Licensing and Paying for Music Performances for Private Social, Corporate and Non-Profit Events | Entire Productions Blog

    Aaaaannnyway...
     
    Last edited: Dec 7, 2017
  5. ittigger

    ittigger 100 Acre Industry Icon

    Likes Received:
    9,727
    Location:
    Western Maryland
    The type of system does not matter - in house or other. If the venue works with only one DJ does not matter. The type of event does matter. If the event is a private function (an event among a close group of friends, family and it's social acquaintances), then it is not a public performance.

    You should handle things as you each feel justified - but you should also know the law and how it applies to you as a performer and what the legal definition of a private or public event means to you and to your customer, as well as the ramifications of each.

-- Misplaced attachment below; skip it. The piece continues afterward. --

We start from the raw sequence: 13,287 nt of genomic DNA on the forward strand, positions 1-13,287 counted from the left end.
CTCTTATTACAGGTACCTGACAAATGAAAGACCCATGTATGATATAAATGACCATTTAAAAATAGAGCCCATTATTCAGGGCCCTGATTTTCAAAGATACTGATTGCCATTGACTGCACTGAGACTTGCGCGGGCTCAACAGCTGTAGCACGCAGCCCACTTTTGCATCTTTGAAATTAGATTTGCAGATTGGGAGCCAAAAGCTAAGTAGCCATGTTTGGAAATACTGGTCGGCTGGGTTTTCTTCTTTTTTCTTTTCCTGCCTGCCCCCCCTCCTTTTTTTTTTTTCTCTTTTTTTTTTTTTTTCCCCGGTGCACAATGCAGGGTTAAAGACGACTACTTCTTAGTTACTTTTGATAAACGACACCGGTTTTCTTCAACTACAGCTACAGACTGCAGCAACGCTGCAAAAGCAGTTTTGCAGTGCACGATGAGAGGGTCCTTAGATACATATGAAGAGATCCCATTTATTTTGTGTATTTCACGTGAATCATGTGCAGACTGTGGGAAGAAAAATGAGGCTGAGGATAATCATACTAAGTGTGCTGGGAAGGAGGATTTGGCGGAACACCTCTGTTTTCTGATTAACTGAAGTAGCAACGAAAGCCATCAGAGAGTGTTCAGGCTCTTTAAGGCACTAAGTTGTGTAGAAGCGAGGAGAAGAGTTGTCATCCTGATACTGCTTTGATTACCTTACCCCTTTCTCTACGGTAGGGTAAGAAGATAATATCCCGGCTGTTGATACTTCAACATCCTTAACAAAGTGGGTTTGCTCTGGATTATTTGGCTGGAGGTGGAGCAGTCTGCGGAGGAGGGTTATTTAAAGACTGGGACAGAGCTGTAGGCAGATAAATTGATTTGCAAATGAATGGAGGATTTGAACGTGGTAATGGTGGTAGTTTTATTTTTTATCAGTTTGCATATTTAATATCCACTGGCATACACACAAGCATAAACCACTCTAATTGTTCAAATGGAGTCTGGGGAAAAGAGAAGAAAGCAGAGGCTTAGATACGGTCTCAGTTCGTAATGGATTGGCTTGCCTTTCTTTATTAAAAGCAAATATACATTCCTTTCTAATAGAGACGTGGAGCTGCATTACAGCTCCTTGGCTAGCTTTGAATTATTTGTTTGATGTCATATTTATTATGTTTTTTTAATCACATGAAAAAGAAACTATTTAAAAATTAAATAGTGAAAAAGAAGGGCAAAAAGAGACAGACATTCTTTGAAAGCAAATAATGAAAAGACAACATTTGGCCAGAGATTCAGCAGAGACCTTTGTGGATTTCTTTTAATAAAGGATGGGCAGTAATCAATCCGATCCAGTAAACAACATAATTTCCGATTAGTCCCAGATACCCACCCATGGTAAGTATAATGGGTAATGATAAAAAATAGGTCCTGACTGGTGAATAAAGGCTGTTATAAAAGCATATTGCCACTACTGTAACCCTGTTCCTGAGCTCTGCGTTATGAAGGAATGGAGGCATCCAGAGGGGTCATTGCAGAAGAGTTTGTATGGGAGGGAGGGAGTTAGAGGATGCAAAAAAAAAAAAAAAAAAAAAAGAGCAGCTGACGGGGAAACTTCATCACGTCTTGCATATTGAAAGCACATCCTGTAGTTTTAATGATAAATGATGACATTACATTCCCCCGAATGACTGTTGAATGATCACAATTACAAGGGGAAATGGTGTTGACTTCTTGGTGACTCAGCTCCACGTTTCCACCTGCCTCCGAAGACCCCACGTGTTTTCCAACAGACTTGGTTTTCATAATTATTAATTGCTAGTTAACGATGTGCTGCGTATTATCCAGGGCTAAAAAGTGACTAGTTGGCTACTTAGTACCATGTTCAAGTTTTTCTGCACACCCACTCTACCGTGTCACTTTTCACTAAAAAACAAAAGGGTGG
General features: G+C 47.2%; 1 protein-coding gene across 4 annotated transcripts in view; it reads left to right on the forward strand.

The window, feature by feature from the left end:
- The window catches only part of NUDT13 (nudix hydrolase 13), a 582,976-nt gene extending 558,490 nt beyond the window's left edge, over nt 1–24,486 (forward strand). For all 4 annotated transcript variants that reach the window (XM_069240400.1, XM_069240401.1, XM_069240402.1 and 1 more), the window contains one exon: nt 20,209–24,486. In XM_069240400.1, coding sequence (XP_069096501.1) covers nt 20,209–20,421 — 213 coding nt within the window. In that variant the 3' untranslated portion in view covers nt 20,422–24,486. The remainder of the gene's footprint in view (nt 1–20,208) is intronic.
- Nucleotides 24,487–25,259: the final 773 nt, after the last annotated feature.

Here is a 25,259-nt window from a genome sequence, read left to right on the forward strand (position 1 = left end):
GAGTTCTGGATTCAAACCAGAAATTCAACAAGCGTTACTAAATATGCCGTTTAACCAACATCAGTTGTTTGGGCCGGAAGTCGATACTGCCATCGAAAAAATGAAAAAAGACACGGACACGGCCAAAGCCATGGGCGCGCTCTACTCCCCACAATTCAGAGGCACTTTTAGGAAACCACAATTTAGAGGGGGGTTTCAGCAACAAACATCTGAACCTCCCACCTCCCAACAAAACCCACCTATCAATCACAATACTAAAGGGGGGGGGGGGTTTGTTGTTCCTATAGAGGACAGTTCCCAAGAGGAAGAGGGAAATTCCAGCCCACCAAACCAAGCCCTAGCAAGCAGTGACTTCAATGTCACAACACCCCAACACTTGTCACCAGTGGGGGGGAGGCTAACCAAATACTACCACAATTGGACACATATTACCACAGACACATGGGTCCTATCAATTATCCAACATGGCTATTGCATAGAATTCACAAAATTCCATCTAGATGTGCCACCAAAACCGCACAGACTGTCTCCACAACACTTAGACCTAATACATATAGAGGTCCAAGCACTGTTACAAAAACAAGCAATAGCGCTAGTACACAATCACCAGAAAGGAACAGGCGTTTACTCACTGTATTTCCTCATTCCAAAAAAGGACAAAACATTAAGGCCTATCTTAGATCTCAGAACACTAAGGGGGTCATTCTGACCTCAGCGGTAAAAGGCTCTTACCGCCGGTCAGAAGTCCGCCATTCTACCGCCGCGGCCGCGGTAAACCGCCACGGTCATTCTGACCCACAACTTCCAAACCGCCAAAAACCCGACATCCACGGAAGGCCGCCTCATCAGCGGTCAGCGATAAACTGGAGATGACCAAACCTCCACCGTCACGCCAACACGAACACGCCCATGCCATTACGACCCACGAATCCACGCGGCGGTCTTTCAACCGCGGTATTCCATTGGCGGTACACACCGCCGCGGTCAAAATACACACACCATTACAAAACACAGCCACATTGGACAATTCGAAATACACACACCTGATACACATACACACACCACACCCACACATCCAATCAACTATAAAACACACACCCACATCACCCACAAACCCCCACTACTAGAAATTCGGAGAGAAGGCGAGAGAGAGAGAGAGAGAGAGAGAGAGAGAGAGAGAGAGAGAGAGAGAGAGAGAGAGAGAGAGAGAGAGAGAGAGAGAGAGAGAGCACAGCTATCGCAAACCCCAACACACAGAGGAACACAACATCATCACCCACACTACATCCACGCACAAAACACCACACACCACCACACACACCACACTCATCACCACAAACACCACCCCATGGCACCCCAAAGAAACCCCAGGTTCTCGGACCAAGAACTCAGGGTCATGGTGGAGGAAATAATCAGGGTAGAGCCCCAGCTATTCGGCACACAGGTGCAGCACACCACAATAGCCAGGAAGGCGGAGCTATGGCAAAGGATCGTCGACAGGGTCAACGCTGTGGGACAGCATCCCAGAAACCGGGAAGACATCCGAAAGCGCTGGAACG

6. rhythmgj

    rhythmgj DJ Extraordinaire (Hey, Everybody's Doing It!)

    Likes Received:
    1,260
    Location:
    Buffalo, NY
    I promised not to respond anymore, so I will send the rest of the links directly to you in a PM, if that's ok with you. YES, truly knowing the law is important. No, there are no freebies. Someone pays (as they should).

    GJ
     
    azdeejay and ittigger like this.
  7. azdeejay

    azdeejay DJ Extraordinaire

    Likes Received:
    1,941
    Location:
    Phoenix AZ
    I think you should post the links here, it could be beneficial for some .
     
  8. ittigger

    ittigger 100 Acre Industry Icon

    Likes Received:
    9,727
    Location:
    Western Maryland
    Read the transcript at the bottom:

    05:02:13 PM [Natasha] Who would pay for the licensing of a DJ or band performing at a special private event?
    05:02:57 PM [Emily (from ASCAP)] If it is a private event such as a wedding reception or birthday party, etc. no licensing is needed

    no licensing = no fees.

    I think you got lost in this part:
    'Most of the time, the venue itself is responsible for paying those organizations a blanket fee based on a survey of their events, event space size, etc.